Japan is expected to withdraw a proposal for the UN Security Council to adopt a binding resolution on North Korea’s rocket launch, Kyodo news agency reported, a day after Japanese Prime Minister Taro Aso appeared to back off from insistence on a resolution.
Instead, Tokyo is expected to eventually accept a weaker draft presidential statement the US has circulated to the permanent council members and Japan to break the stalemate between Tokyo and Beijing, Kyodo said, citing diplomatic sources.
Japan was to notify the five permanent members — the US, Britain, France, Russia and China — of the plan when they resumed talks yesterday, Kyodo reported.
But Japanese Foreign Minister Hirofumi Nakasone said yesterday he had told his Chinese counterpart Japan still favored passing a resolution.
“As far as we are concerned, a resolution is desirable,” Nakasone told reporters in Pattaya, Thailand.
He said he had conveyed the message by telephone yesterday to Chinese Foreign Minister Yang Jiechi (楊潔箎), who is also in Pattaya for an Asian summit.
“If we are to have a strong, unified message from the international community, a resolution is desirable,” Nakasone said.
A trilateral meeting between Nakasone, Yang and South Korean Foreign Minister Yu Myung-hwan on the sidelines of the summit in Thailand had to be called off yesterday after demonstrators blocked the entrance to the venue.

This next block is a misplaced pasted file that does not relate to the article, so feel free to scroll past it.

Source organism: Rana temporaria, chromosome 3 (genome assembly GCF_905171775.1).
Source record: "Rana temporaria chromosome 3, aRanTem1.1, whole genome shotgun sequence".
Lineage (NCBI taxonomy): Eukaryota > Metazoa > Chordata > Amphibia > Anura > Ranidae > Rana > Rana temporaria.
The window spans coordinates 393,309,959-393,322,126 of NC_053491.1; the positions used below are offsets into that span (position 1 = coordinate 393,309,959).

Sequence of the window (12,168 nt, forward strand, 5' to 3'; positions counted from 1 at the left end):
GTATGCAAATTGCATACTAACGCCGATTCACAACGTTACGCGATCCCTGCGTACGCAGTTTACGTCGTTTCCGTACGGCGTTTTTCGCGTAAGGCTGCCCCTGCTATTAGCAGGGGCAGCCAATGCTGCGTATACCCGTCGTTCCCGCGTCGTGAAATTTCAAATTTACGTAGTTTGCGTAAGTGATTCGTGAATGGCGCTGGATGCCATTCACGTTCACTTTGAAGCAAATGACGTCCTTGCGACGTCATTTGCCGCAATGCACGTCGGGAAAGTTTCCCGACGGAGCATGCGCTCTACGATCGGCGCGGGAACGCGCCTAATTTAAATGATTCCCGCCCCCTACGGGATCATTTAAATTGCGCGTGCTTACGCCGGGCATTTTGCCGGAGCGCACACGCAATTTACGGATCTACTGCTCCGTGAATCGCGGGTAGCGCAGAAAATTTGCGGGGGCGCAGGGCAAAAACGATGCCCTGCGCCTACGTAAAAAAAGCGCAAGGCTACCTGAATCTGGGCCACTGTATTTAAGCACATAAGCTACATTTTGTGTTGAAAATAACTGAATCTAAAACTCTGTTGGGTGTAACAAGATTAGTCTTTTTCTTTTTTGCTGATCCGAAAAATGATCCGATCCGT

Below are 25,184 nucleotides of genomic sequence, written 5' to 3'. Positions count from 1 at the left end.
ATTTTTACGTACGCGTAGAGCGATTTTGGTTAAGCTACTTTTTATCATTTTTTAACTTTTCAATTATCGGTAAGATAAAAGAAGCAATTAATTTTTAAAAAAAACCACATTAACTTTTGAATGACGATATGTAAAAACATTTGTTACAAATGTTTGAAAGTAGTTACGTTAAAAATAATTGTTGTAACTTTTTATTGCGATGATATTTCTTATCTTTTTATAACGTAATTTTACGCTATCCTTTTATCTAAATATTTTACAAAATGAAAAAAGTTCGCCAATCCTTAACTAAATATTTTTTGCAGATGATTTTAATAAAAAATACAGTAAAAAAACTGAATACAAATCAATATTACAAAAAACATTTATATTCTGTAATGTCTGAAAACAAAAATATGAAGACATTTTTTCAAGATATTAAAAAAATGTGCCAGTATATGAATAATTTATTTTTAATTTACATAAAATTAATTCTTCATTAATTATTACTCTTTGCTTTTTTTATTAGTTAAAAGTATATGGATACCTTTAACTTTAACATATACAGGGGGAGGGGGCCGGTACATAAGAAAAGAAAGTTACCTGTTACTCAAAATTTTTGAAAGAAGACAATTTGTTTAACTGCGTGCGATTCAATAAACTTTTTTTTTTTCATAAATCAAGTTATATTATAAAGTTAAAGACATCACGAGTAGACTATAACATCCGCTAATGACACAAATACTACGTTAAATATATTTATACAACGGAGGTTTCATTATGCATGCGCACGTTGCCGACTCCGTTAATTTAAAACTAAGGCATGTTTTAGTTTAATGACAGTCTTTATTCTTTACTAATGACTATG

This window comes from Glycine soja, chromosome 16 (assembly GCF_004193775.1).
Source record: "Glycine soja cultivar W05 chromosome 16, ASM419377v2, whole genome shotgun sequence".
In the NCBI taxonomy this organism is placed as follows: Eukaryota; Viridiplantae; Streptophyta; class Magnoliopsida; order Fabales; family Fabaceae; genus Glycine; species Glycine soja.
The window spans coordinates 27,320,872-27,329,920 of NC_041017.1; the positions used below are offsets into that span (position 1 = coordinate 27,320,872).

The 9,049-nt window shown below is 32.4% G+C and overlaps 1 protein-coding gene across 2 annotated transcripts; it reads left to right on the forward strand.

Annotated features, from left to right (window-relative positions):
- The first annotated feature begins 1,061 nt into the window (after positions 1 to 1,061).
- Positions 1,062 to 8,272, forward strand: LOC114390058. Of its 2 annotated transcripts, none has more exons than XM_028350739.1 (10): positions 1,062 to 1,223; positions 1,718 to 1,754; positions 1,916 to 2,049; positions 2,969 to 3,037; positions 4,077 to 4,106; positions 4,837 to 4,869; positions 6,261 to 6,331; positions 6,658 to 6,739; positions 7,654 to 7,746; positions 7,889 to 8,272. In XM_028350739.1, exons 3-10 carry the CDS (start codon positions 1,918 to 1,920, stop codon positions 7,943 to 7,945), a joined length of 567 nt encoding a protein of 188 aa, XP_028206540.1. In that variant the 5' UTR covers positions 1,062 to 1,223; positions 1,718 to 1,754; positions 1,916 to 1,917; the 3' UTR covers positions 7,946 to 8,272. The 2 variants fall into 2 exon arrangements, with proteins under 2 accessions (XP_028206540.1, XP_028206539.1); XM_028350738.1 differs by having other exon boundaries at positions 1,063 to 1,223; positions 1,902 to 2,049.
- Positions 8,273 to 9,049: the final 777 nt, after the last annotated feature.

Japan on Friday extended economic sanctions on North Korea by a year to punish it for what was widely seen as a long-range missile test, and it has called for a legally binding resolution by the UN Security Council to declare Pyongyang in violation of a previous resolution banning the firing of ballistic missiles.
But Russia and China have opposed the move, unconvinced the launch was a violation.
After days of deadlock, diplomats said Japan’s close ally Washington had indicated it might be willing to accept a nonbinding statement rather than a resolution.
South Korean President Lee Myung-bak, in an interview with a Thai newspaper published yesterday, urged the UN Security Council to act quickly.
“I hope that the UN Security Council member states can agree on a response to the North’s rocket launch within two to three days,” he told the Nation.
“North Korea’s rocket launch came amid its ongoing ambition to develop nuclear weapons, adding to disturbing concerns around the world. From the perspective of the proliferation of weapons of mass destruction, the North’s launch is raising more fears across the globe,” he said.